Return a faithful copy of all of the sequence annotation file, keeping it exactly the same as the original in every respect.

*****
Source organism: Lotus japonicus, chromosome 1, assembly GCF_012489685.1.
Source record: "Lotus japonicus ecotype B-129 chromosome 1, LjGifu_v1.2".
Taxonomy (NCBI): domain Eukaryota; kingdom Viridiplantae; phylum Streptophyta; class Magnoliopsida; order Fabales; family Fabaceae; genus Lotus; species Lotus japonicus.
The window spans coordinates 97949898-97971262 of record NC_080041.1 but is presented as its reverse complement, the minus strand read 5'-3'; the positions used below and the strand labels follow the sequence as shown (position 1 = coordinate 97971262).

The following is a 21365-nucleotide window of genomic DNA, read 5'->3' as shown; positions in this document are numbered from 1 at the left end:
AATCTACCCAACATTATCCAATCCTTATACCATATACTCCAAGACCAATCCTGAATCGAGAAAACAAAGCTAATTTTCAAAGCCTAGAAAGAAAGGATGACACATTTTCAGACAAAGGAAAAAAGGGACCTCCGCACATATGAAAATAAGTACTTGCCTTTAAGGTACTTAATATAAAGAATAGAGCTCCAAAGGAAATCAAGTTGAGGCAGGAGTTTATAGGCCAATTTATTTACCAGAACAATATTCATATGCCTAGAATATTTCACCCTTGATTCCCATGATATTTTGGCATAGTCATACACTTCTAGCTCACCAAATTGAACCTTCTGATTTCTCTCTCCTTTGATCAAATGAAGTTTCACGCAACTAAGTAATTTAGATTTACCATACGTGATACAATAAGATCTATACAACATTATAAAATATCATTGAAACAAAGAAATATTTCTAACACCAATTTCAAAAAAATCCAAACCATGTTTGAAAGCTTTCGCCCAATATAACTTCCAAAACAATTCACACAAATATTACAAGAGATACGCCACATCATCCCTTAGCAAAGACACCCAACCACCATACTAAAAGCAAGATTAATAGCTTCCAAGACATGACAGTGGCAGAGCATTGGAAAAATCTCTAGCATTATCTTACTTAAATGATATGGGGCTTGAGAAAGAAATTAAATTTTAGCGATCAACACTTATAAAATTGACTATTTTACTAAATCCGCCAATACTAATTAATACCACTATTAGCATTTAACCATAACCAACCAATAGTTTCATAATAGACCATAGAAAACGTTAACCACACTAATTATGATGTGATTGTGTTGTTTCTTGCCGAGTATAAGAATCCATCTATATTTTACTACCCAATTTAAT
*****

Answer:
Source organism: Lotus japonicus, chromosome 1, assembly GCF_012489685.1.
Source record: "Lotus japonicus ecotype B-129 chromosome 1, LjGifu_v1.2".
Taxonomy (NCBI): domain Eukaryota; kingdom Viridiplantae; phylum Streptophyta; class Magnoliopsida; order Fabales; family Fabaceae; genus Lotus; species Lotus japonicus.
The window spans coordinates 97949898-97971262 of record NC_080041.1 but is presented as its reverse complement, the minus strand read 5'-3'; the positions used below and the strand labels follow the sequence as shown (position 1 = coordinate 97971262).

The following is a 21365-nucleotide window of genomic DNA, read 5'->3' as shown; positions in this document are numbered from 1 at the left end:
AATCTACCCAACATTATCCAATCCTTATACCATATACTCCAAGACCAATCCTGAATCGAGAAAACAAAGCTAATTTTCAAAGCCTAGAAAGAAAGGATGACACATTTTCAGACAAAGGAAAAAAGGGACCTCCGCACATATGAAAATAAGTACTTGCCTTTAAGGTACTTAATATAAAGAATAGAGCTCCAAAGGAAATCAAGTTGAGGCAGGAGTTTATAGGCCAATTTATTTACCAGAACAATATTCATATGCCTAGAATATTTCACCCTTGATTCCCATGATATTTTGGCATAGTCATACACTTCTAGCTCACCAAATTGAACCTTCTGATTTCTCTCTCCTTTGATCAAATGAAGTTTCACGCAACTAAGTAATTTAGATTTACCATACGTGATACAATAAGATCTATACAACATTATAAAATATCATTGAAACAAAGAAATATTTCTAACACCAATTTCAAAAAAATCCAAACCATGTTTGAAAGCTTTCGCCCAATATAACTTCCAAAACAATTCACACAAATATTACAAGAGATACGCCACATCATCCCTTAGCAAAGACACCCAACCACCATACTAAAAGCAAGATTAATAGCTTCCAAGACATGACAGTGGCAGAGCATTGGAAAAATCTCTAGCATTATCTTACTTAAATGATATGGGGCTTGAGAAAGAAATTAAATTTTAGCGATCAACACTTATAAAATTGACTATTTTACTAAATCCGCCAATACTAATTAATACCACTATTAGCATTTAACCATAACCAACCAATAGTTTCATAATAGACCATAGAAAACGTTAACCACACTAATTATGATGTGATTGTGTTGTTTCTTGCCGAGTATAAGAATCCATCTATATTTTACTACCCAATTTAAT